Two mature aged people who love travelling and learning along the way... Our names are Rob (Robyn) & darian in the 60+ vintage of travellers keen to visit parts of the world which will stretch us mentally, physically and emotionally.

29 June 2016

Cuba - Mojitos anyone?

Two hours later after leaving a very modern Panama City behind, we seemingly descended through a time warp and landed at Havana’s international airport in Cuba, a country we had been keen to visit before any changing relationships with the USA had more profound impacts on its way of life... if you know what I mean.

Four out of our original six travelled to Cuba for a 11 day private tour arranged through two Australian based companies, ‘Please Yourself Travel’ who partner with ‘Cuban Adventures’ (http://www.cubagrouptour.com).  We added two extra days in Havana onto the suggested itinerary and the rest of the time we visited in order, the towns of Viñales, Cienfuegos via the Bay of Pigs, Trinidad and Santa Clara.  We even passed through a town named Australia… seriously.

Now for a few maps, the first showing Cuba's location relative to Central America and the USA and then the towns we visited are shown below on the actual route we took through what is essentially only a small portion of the 1,250km long island of Cuba; yes it’s a lot bigger than we thought also.
Flight from Panama to Havana

Actual route around Cuba... big isn't it

Actual towns/cities visited
Now rather than a blow by blow type of description of our tour around Cuba, I would prefer to focus on some of our experiences, the people, their culture and a little of Cuba’s history to try and put some of how Cuba works into context.
Some cool dudes busking not far from our Havana accomodation
Anything written from here on needs to be read in conjunction with a few key Cuban historical events which helped explain to us at least, why Cuba is the way it is, so please bear with me because this country really is a fabulous place to visit, but more on that later.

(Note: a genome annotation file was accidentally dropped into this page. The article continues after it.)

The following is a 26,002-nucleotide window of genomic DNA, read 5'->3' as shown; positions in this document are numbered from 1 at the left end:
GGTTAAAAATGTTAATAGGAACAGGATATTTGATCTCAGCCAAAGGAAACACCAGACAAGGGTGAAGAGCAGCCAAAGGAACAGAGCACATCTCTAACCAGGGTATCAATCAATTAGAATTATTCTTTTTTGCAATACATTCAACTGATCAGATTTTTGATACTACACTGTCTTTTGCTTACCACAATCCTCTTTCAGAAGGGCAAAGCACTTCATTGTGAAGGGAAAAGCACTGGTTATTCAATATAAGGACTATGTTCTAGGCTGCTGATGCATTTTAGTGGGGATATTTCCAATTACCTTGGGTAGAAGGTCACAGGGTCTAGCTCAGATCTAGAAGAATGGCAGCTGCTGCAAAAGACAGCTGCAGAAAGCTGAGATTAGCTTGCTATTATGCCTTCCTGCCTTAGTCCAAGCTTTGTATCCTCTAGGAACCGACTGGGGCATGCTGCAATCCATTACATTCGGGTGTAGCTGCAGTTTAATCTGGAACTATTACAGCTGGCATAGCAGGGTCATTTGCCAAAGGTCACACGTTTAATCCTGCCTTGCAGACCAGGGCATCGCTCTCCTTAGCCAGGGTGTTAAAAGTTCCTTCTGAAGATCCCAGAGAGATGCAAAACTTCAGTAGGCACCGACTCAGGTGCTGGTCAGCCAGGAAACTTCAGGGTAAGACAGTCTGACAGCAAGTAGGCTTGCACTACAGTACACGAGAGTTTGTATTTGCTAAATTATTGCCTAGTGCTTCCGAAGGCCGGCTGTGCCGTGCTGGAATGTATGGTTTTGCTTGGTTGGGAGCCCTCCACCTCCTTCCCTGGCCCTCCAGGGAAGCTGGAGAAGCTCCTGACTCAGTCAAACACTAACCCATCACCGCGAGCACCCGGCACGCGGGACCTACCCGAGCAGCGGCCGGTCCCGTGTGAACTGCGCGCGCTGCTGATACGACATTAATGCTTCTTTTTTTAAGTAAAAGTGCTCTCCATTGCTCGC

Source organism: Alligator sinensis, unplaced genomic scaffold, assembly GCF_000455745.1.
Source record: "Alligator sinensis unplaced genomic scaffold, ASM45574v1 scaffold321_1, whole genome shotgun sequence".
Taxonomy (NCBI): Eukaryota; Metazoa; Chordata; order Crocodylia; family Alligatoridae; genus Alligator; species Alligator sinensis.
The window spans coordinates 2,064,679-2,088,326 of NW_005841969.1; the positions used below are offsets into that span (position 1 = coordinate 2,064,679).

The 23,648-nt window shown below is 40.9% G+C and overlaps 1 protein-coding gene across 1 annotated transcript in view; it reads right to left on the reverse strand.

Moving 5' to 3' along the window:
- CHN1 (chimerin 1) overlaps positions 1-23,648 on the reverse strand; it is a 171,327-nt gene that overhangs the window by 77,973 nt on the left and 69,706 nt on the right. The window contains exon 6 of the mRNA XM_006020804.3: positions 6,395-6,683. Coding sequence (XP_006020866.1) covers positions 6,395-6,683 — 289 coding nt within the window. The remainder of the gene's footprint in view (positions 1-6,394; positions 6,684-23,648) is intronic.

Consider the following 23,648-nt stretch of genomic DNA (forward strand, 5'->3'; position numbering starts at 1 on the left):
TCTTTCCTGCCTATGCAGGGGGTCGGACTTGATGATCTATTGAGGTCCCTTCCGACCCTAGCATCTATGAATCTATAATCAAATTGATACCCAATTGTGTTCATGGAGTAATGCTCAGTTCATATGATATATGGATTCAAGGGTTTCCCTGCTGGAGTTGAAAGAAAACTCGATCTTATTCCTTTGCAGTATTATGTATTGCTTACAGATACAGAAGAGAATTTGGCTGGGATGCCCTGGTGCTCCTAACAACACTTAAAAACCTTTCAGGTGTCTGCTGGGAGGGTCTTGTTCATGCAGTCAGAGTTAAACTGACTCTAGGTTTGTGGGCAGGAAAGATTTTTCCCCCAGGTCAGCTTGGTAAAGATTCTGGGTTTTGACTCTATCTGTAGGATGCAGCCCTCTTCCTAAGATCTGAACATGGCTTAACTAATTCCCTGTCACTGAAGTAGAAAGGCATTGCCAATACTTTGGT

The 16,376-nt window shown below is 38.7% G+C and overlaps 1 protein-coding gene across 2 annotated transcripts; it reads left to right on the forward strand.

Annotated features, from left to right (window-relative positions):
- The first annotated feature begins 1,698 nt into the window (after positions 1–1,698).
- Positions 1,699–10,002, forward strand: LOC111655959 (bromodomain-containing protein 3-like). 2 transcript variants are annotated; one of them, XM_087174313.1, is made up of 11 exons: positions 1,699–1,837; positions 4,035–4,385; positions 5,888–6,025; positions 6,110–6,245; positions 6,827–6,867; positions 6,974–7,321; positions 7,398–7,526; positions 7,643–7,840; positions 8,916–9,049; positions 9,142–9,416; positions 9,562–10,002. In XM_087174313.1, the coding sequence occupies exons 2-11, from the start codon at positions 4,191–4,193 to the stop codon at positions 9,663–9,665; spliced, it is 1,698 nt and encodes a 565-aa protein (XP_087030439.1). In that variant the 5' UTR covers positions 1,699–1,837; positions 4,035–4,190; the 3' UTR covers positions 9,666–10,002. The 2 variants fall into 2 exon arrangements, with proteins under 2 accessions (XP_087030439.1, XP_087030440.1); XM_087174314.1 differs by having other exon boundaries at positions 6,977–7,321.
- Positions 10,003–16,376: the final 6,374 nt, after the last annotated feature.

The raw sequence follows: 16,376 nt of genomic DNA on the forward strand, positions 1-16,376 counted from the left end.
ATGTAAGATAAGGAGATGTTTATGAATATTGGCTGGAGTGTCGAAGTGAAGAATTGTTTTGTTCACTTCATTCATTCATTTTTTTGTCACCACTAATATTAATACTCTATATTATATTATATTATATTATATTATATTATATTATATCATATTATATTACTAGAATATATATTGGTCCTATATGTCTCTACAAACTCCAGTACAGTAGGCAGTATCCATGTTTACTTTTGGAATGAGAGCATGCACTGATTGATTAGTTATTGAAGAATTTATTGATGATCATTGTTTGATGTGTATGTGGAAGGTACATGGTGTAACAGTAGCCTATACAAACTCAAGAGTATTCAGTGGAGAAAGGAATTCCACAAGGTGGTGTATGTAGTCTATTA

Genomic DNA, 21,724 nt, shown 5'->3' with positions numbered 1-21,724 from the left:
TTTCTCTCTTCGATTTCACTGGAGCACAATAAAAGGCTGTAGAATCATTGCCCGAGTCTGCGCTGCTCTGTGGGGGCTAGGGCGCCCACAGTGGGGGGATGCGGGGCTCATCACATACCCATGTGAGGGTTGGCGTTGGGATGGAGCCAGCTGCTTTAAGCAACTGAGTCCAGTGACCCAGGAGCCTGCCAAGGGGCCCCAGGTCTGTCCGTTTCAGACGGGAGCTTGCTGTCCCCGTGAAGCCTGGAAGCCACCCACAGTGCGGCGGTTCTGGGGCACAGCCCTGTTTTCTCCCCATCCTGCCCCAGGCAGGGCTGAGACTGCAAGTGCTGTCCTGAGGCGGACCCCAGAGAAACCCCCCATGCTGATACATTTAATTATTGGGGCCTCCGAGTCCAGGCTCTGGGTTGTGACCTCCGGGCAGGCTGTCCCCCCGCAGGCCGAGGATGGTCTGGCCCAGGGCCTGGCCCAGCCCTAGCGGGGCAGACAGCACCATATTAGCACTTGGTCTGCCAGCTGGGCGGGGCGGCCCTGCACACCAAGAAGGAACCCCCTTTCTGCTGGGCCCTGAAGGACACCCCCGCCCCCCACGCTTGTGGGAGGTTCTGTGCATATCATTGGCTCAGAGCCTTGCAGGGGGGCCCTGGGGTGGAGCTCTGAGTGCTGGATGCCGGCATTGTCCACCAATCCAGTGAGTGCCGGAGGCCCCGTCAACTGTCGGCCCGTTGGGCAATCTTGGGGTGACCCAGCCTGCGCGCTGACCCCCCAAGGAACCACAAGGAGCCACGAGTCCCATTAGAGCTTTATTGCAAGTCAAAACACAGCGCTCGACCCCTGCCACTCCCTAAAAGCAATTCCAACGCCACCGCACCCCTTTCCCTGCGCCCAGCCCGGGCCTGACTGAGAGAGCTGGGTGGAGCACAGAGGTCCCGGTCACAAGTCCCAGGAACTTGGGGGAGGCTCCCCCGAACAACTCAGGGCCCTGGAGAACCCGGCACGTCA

Cuba’s modern history begun when Spain’s Christopher Columbus arrived in 1492!  After many years under Spanish rule and domination, Cuba became the focus of a few other countries aggressive attention by way of attacks and invasions over the last 150 years.  For example:
ð   The British navy in 1741, 1748 and 1752 conducted various attacks around Cuba and in 1762, Great Britain wrested control of Cuba from Spain but then returned it to them in exchange for Florida in 1763.
ð   There were frequent attacks on Cuba by pirates and buccaneers operating in and around the Caribbean.
ð   In 1898 after the Spanish/American wars, America gained control of Cuba but then Cuba achieved formal independence in 1902.
ð   After a rapid build up from 1953, in 1959 a revolution lead by Fidel and Raul Castro overthrew the USA backed and Mafia linked, corrupt President Battista.  In Fidel Castro’s team was the famous Argentinian, ‘Che’ Guevara.
The revered 'Che'
     In 1959, Cuba became a communist country and remains so today.
ð   1960 saw the commencement of severe trade embargoes enforced by the USA on Cuba.
ð   In 1961, a CIA (USA) financed and trained group of Cuban refugees invaded the Bay of Pigs and was comprehensibly defeated.
ð   1962 was the date of the Cuban missile crisis between Kennedy vs. Khrushchev, that then lead to the cessation of any relationships between the USA and Cuba, and even further tightening of trade restrictions.

Now keep in mind that Cuba sits a mere 145kms from the coast of the USA and is not very far from the very vital Panama Canal, a trade route aggressively protected by the USA to maintain its trade revenues.

Everything went really smoothly and exactly as promised for this tour, so a credit to the companies we booked through.  We met our guide for the tour on the first night in Havana, Olexis, a former English teacher at a University, and he ensured we learned about Cuba as we visited each town.  He was very good and balanced in his approach, with an obvious pride in being Cuban but very open about those things the population aspires for, increased prosperity.

A local enjoying cuban cigar
Olexis had changed to the tourism industry to increase his prosperity because a very good average wage in Cuba is around 36 USDs equivalent per month, and a normal average is around 16 USDs per month.  Make no mistake, this is not a wealthy country but Cuba’s most important assets, its people, seem happy and a real delight to be with.

Locals queuing to change money.  There are queues for lots of services